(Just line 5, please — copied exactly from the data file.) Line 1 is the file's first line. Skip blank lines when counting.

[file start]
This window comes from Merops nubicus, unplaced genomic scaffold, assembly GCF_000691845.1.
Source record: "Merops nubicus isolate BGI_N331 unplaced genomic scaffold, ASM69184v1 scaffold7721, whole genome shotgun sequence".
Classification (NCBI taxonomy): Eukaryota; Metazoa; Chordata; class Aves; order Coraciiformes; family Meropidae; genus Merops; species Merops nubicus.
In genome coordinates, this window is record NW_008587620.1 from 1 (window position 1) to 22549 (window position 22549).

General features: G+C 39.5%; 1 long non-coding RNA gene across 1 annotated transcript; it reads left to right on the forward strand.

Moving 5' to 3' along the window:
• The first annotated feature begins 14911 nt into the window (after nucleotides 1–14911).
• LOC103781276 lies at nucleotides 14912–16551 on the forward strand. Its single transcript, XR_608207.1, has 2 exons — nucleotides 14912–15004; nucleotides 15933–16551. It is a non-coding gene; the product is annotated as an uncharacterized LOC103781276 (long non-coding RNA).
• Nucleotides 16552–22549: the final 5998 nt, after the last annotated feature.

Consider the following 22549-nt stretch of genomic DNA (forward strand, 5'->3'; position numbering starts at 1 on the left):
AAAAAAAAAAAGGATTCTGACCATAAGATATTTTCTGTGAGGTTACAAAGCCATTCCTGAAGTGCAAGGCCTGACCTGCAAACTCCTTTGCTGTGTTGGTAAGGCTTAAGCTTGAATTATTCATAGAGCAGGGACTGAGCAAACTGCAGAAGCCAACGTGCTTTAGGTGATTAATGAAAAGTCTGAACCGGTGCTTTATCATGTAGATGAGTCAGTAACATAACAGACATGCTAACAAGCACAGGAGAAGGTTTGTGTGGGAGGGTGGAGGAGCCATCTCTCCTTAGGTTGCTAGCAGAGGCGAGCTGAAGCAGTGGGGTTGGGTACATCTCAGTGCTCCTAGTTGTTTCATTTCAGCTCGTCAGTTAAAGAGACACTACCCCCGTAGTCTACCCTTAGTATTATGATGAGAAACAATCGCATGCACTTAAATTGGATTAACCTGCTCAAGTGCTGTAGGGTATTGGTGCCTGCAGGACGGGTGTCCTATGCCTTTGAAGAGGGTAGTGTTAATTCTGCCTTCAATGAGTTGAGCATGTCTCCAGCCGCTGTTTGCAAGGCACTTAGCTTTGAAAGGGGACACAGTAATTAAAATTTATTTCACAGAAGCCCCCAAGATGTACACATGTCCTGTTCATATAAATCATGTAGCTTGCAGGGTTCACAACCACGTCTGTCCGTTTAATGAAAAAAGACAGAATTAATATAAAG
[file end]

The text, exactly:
General features: G+C 39.5%; 1 long non-coding RNA gene across 1 annotated transcript; it reads left to right on the forward strand.